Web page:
“It was an amazing experience for everyone involved,” said Ken Whah, Executive Vice President of Hanson Logistics. “Not only did we pack 4,590 meals in one hour for Haitian families in need, we were also able to apply our learning and there was a 400% improvement in production output in a very short amount of time.”

As we continue to implement The Hanson Way, management looks forward to creating an environment where ideal behaviors are evident in every teammate, and the meal packing experience training is the perfect embodiment of that ideal. The Hanson Way will now be rolled out to all Hanson teammates and meal packing will be an integral part of every training moving forward.

Yes, We Can!

by Hanson Logistics Hanson Logistics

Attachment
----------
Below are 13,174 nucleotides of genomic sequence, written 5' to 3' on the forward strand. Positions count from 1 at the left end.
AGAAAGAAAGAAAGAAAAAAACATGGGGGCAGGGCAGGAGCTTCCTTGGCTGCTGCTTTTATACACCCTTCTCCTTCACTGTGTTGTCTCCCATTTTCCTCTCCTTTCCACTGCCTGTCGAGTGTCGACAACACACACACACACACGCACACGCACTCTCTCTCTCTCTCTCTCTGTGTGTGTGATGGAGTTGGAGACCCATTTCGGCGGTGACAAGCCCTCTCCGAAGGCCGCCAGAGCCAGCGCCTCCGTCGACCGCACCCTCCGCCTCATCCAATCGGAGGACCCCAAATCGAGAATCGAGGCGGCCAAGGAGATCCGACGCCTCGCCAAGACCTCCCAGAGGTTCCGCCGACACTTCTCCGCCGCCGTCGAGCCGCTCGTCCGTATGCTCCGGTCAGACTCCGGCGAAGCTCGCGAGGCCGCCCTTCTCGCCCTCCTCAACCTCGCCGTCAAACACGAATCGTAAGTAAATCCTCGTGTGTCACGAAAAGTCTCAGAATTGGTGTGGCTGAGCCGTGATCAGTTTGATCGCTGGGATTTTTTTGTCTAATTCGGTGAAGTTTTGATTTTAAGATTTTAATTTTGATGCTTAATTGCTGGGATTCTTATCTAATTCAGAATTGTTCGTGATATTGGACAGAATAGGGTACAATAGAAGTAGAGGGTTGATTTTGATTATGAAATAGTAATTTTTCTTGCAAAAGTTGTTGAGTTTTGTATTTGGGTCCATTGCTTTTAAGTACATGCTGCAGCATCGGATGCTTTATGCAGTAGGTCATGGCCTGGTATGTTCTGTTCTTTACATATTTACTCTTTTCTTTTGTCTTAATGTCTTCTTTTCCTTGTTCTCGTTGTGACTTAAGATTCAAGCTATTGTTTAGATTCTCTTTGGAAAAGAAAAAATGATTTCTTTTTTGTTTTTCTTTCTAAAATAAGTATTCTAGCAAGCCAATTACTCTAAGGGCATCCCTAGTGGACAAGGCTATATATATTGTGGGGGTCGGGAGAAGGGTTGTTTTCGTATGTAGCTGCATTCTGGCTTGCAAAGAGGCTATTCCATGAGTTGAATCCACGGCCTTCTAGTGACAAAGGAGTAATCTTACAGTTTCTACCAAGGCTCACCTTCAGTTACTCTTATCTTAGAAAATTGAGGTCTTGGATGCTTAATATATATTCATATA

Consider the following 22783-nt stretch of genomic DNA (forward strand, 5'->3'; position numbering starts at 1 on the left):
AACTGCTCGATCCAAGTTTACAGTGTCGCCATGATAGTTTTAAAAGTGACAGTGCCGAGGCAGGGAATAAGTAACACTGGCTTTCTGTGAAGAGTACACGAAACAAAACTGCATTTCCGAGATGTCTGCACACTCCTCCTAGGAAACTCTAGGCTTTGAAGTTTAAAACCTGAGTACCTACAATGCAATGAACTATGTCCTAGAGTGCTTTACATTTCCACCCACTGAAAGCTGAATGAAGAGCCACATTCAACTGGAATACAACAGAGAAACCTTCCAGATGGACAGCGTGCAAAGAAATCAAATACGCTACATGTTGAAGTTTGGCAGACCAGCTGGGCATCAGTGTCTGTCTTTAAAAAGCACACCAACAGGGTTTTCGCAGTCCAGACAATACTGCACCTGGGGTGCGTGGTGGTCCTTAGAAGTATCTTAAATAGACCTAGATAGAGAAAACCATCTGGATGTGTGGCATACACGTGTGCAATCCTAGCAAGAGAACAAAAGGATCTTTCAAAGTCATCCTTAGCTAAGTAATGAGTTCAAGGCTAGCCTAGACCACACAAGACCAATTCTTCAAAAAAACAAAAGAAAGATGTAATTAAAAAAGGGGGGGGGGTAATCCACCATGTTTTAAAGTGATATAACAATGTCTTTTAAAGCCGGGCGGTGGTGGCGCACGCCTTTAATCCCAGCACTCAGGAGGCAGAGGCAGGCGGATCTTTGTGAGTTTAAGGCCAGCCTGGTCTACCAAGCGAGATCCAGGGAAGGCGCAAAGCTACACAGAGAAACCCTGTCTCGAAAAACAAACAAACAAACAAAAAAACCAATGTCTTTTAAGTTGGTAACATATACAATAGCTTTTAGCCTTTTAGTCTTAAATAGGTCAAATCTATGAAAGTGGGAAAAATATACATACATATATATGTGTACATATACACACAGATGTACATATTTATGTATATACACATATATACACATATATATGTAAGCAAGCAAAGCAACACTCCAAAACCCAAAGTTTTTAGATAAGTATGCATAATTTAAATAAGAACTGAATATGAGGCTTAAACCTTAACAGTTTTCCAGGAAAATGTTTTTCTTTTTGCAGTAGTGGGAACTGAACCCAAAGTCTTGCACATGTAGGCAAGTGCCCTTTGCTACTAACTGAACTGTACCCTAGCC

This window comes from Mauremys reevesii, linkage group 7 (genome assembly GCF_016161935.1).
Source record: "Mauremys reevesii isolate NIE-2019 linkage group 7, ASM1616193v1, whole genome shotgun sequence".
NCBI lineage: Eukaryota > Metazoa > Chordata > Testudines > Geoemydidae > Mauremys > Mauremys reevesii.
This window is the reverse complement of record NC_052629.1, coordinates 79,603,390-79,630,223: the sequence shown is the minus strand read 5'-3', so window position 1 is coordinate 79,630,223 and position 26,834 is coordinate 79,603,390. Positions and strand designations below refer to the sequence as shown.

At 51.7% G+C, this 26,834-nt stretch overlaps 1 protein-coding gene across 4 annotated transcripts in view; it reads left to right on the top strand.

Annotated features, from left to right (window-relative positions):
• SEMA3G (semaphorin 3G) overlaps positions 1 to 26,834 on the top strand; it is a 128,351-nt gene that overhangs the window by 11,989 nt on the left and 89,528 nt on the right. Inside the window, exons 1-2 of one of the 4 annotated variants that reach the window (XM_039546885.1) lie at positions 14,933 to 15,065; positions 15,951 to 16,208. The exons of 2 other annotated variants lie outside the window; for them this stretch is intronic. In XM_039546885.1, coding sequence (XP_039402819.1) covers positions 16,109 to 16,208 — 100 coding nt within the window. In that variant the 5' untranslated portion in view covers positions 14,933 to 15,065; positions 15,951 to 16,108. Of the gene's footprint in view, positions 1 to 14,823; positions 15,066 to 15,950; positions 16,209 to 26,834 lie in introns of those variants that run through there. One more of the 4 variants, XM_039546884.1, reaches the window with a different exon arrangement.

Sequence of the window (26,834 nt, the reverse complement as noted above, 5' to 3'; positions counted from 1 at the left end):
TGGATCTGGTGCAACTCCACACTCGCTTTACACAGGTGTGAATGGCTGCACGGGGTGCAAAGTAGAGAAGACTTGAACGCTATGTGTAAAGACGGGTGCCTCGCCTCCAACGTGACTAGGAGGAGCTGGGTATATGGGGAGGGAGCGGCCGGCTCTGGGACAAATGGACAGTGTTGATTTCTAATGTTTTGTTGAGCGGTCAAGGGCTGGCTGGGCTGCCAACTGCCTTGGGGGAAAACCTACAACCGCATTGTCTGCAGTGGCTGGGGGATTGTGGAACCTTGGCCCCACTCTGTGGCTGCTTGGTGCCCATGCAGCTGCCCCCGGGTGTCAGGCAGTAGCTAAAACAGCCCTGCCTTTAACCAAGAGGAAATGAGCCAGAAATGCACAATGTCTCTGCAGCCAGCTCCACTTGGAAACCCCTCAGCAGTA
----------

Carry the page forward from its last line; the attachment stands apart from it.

Thank You, Mr. Hanson.

Thank You, Mr. Hanson.

Merlin-HansonMerlin Hanson was recently appointed Chairman Emeritus of Hanson Logistics, following a decades-long successful career in tool and die, logistics and automated equipment systems. Mr. Hanson was Chairman of the Board since he purchased the company in 1989. Hanson Logistics is just one of several thriving companies Mr. Hanson has built during his career. He shares that of all of his successes, he is most proud of the employees he has been able to work with over the years. “We’ve been fortunate to build major companies into fine operations with great people, offering them good wages and benefits,” Merlin said. “That’s overall what I’m as proud of as anything.”

A Tool Man at Heart

After an honorable discharge from the Navy, Merlin began learning the toolmaking industry as an apprentice. He soon worked his way to a supervisory position. During this time, he was able to continue gaining experience building a team of dedicated staff, which he grew from 20 to 100 employees under his watch.